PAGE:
US Federal Reserve Chair Jerome Powell
US Federal Reserve Chair Jerome Powell said Tuesday the central bank's rate hikes are "likely to be higher" than previously expected.
"If the totality of the data were to indicate that faster tightening is warranted, we would be prepared to increase the pace of rate hikes," he said at the US Senate’s Committee on Banking, Housing, and Urban Affairs. "Restoring price stability will likely require that we maintain a restrictive stance of monetary policy for some time."
Powell said the latest economic data, referring to the PCE price index, was stronger than expected and suggested the ultimate level of interest rates, known as the terminal rate, is likely to be higher than previously anticipated.
Fed's preferred inflation indicator, the core personal consumption expenditures (PCE) price index, rose 4.7% annually in January, up from a 4.6% year-on-year gain in December. It was higher than the estimates of a 4.3% increase. The core PCE price index rose 0.6% in January, up from a 0.4% monthly gain in December -- higher than the expectations of a 0.4% increase.
The central bank made hikes of a total of 425 points on seven occasions last year to fight record inflation that climbed to its highest in more than 40 years by mid-2022.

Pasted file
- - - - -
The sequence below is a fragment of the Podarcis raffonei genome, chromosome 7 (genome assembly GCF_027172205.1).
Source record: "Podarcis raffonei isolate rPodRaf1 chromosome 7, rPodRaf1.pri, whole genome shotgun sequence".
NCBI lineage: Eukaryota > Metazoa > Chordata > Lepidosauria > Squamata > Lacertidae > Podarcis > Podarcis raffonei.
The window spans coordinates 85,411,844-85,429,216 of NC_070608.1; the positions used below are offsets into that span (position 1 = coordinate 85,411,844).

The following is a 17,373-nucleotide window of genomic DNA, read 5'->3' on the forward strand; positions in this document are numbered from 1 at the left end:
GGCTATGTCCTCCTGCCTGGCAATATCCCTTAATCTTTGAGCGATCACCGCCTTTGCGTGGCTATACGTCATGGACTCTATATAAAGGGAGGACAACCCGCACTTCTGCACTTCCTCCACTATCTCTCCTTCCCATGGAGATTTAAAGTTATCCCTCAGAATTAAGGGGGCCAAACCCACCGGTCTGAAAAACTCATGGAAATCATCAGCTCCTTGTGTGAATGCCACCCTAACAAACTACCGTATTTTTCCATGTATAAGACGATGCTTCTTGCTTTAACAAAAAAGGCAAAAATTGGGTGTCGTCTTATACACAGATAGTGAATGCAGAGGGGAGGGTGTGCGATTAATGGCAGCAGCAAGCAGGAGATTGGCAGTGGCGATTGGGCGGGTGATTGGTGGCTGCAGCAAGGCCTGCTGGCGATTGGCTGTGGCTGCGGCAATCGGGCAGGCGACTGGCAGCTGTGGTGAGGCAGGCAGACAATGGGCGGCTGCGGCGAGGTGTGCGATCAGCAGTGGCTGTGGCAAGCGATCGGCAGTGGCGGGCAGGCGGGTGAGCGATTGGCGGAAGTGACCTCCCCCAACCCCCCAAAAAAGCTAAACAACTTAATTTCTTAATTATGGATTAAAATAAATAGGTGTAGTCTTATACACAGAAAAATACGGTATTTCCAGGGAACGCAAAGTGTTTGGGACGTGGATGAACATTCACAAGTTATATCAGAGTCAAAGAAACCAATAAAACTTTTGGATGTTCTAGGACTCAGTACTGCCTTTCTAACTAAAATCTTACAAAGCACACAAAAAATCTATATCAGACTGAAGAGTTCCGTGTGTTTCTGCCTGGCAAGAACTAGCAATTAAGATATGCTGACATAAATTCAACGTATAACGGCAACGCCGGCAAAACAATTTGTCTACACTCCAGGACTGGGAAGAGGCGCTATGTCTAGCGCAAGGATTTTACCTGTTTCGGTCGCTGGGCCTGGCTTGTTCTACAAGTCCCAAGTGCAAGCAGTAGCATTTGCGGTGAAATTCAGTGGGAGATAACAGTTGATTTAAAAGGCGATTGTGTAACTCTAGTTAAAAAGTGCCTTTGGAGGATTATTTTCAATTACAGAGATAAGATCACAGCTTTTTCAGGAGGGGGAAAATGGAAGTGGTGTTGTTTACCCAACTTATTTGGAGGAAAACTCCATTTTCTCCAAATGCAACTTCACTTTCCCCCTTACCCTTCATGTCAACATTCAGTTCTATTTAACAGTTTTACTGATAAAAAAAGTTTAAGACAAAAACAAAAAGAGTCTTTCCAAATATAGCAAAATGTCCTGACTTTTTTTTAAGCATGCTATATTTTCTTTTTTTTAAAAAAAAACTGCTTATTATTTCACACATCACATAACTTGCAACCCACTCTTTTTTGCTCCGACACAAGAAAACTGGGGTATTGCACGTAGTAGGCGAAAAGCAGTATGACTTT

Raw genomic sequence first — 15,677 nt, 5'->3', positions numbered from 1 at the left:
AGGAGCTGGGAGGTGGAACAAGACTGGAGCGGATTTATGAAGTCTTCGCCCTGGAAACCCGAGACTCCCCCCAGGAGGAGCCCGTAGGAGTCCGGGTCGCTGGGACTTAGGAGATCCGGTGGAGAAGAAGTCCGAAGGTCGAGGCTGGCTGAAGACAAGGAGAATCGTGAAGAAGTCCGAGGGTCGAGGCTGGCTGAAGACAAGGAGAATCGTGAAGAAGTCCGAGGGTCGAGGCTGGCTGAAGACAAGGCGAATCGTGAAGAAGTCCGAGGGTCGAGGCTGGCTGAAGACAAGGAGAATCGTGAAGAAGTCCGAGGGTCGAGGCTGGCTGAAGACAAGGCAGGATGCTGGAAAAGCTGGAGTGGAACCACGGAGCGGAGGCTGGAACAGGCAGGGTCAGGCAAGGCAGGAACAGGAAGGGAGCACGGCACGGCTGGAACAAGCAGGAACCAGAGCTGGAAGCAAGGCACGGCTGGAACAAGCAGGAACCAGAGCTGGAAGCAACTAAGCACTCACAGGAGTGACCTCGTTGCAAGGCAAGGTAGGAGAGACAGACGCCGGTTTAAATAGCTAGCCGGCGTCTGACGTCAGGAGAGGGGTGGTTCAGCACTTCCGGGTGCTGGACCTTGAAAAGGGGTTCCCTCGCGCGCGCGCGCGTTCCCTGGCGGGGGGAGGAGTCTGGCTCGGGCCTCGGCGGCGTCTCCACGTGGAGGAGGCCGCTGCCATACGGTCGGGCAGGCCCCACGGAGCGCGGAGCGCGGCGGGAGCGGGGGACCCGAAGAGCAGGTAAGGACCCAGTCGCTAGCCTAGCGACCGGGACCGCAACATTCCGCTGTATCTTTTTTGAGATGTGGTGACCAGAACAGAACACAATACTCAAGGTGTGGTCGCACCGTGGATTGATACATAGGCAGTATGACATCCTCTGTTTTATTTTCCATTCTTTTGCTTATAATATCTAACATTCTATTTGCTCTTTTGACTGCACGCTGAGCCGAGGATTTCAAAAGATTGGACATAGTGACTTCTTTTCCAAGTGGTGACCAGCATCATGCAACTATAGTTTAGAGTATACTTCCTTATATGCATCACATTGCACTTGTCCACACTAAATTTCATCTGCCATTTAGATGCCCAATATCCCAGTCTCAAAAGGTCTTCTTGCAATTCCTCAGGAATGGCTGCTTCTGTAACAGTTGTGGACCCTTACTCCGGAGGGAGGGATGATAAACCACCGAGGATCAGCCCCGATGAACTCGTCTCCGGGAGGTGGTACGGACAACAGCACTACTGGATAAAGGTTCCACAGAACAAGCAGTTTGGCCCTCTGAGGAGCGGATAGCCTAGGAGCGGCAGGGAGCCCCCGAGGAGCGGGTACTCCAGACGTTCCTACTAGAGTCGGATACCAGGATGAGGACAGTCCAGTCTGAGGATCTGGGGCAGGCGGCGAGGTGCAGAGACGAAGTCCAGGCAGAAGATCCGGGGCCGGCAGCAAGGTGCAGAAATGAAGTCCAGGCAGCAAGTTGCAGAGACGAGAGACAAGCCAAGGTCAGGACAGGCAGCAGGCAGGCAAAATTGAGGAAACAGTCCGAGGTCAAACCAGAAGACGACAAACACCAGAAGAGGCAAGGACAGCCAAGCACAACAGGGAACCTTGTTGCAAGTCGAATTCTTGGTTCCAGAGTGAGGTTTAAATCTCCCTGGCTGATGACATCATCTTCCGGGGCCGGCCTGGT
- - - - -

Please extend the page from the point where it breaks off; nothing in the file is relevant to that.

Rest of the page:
"We have covered a lot of ground, and the full effects of our tightening so far are yet to be felt. Even so, we have more work to do," said Powell.
The Fed made a hike of 25 basis points Feb. 1, raising the target range for the federal funds rate to 4.5% to 4.75%. Its next two-day meeting will conclude March 22, when its economic projections will also be released.
The central bank is expected to make a rate hike of 50 basis points at the conclusion of the meeting, according to the FedWatch Tool provided by the US-based global markets company the Chicago Mercantile Exchange Group as of 12.14 p.m. EDT.
Powell said there is "little sign of disinflation" so far in categories of core services that exclude housing, which accounts for more than half of core consumer expenditures.
"To restore price stability, we will need to see lower inflation in this sector, and there will very likely be some softening in labor market conditions," he said.
The Fed chair also noted that the central bank is taking "only measures" to bring inflation down.
"Will working people be better off if we just walk away from our jobs if inflation remains at 5, 6%?" he said. "Our overarching focus is using our tools to bring inflation back down to our 2 percent goal and to keep longer-term inflation expectations well anchored. Restoring price stability is essential to set the stage for achieving maximum employment and stable prices over the longer run.”
Powell stressed that history cautions "strongly against prematurely loosening (monetary) policy," adding, "We will stay the course until the job is done."